I am a fifth year Ph.D. student and IGERT big data fellow in the Computer Science and Engineering department at the University of Washington. My primary research focus is on the application of machine larning methods, primarily deep learning ones, to the massive amount of data being generated in the field of genome science. My research projects have involved predicting the three dimensional structure of the genome using convolutional neural networks and learning a latent representation of the human epigenome using deep tensor factorization. These projects typically involve hundreds of millions to billions of samples, making them markedly "big data" problems. Additionally, I routinely contribute to the Python open source community as the core developer of pomegranate, a package for flexible probabilistic modeling, apricot, a package for data summarization for machine learning, and in the past as a core developer for the scikit-learn project. Future projects include graduating.
Machine Learning | Submodular Selection | Big Data | Computational Biology | Chromatin Architecture | Epigenomics
apricot: Submodular selection for data summarization in Python, arXiv, 2019
J. Schreiber, J. Bilmes, and W.S. Noble
A Genome-wide Framework for Mapping Gene Regulation via Cellular Genetic Screens, Cell, 2019
M. Gasperini, A.J. Hill, J.L. McFaline-Figueroa, B. Martin, S. Kim, M.D. Zhang, D. Jackson, A. Leith, J. Schreiber, W.S. Noble, C. Trapnell, N. Ahituv, and J. Shendure
A pitfall for machine learning methods aiming to predict across cell types, bioRxiv, 2019
J. Schreiber, R. Singh, J. Bilmes, and W.S. Noble
Massively parallel profiling and predictive modeling of the outcomes of CRISPR/Cas9-mediated double-strand break repair, Nucleic Acids Research, 2019
W. Chen, A. McKenna, J. Schreiber, Y. Yin, V. Agarwal, W.S. Noble, and J. Shendure
Discrimination among Protein Variants Using an Unfoldase-Coupled Nanopore, ACS Nano, 2014
J. Nivala, L. Mulroney, G. Li, J. Schreiber, and M. Akeson
Nanopores Discriminate Among Five C5 Cytosine Variants in DNA, Journal of the American Chemical Sociey, 2014
Z. L. Wescoe, J. Schreiber, M. Akeson
Error rates for nanopore discrimination among cytosine, methylcytosine, and hydroxymethylcytosine along individual DNA strands, Proceedings of the National Academy of Science, 2013
J. Schreiber, Z. L. Wescoe, R. Abu-shumays, J. T. Vivian, B. Baatar, K. Karplus, and M. Akeson
Avocado: Multi-scale deep tensor factorization learns a latent representation of the human epigenome
- Intelligent Systems for Molecular Bilogy (ISMB 2018)
- Stanford Center for Genomics and Personalized Medicine (2018)
pomegranate: Probabilistic Modeling in Python
- ODSC East (2017, Invited)
- Tesla Autopilot Maps (2017, Invited)
- Data Intelligence (2017)
- scipy (2017)
- UW eScience Community Seminar (2015, 2016, 2017)
- Moore-Sloan Data Science Summit (2016, 2017)
- Seattle Data-Analytics and Machine Learning Meetup (2016)
- PyData Chicago (2016)
Rambutan: Nucleotide sequence and DNaseI sensitivity are predictive of 3D chromatin architecture - scipy (2017)
- UCSF (2017, Invited)
- Stanford Center for Genomics and Personalized Medicine (SCGPM 2017)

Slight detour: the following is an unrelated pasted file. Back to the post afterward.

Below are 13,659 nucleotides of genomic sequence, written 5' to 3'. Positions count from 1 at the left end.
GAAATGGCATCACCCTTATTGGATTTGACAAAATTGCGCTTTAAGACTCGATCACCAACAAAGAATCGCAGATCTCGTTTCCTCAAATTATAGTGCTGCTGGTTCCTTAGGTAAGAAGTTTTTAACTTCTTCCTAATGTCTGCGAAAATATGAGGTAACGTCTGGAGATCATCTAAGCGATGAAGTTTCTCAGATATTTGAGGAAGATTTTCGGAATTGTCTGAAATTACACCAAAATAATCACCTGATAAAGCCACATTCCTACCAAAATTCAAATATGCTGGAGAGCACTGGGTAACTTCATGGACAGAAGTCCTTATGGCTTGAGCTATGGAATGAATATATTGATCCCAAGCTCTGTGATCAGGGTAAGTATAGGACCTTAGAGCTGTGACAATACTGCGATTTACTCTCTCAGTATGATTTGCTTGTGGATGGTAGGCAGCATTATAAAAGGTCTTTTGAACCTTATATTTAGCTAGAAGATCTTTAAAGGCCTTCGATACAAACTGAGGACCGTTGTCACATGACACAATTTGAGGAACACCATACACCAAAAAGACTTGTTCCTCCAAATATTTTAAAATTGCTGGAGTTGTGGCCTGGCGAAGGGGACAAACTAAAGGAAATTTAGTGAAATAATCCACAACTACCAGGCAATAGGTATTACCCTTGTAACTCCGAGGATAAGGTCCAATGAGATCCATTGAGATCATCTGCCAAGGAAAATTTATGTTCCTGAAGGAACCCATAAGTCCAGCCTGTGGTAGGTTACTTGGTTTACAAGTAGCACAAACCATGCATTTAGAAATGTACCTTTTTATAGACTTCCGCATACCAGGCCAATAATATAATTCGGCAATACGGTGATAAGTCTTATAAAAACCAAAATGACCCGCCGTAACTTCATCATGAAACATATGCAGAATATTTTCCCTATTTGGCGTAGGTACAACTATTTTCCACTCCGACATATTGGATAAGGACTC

- Great Lakes Bioinformatics Conference (2017)
Large Scale HMMs for Nanopore Data Analysis
- UW eScience Community Seminar (2016)
- UW ACMS Research Seminar (2016)
Parallel Processing in Python: UW eScience (2016)
Accelerating Scientific Code: INRIA Parietal (2015)
What is a bioinformatician?: UCSC (2013-2016, Invited)
Tesla Motors Inc.
June 2017-September 2017 (3 months)
This internship focused on exploring new ways that machine learning can improve Tesla AutoPilot, and involved processing terabytes of fleet data, doing exploratory data analysis, and building working machine learning prototypes.
June 2016-September 2016 (3 months)
As a member of the AspenTech data science team, my focus was on implementing scalable and efficient probabilistic models for the analysis of large amounts of data.
Software Engineering Intern
Parietal, INRIA Saclay
June 2015-September 2015 (3 months)
As a software engineering intern on the scikit-learn team, my focus was on speeding up the gradient boosting implementation. My work ended up speeding up most tree-based estimators in addition to gradient boosting. trees.
Nanopore Group, University of California, Santa Cruz
July 2013-September 2014 (1 year 2 months)
Worked as an on-hand computational specialist to the UCSC Nanopore Group. This involved me using a variety of machine learning methods (Random Forests, SVMs, HMMs predominately) to analyze large volumes of data and to automate previously hand-done analyses, increasing speed and accuracy. I maintained a MySQL database of experimental metadata, results, summaries, and other information in a normal-form compliant manner. Lastly, I was involved with writing several papers based on my findings, a grant which got accepted from the NIH, and in general explaining my computational work to others without my background.
Undergraduate Research Assistant
Nanopore Group, University of California, Santa Cruz
January 2011-June 2013 (2 years 6 months)
I performed both wetlab and computational research with the UCSC Nanopore Group. This involved me purifying DNA, running nanopore experiments, and analyzing them using simple machine learning methods. This resulted in a first author paper in which I used supervised learning methods to show that the MspA nanopore can distinguish between epigenetic modifications of the cytosine nucleotide, and described error rates for this classification.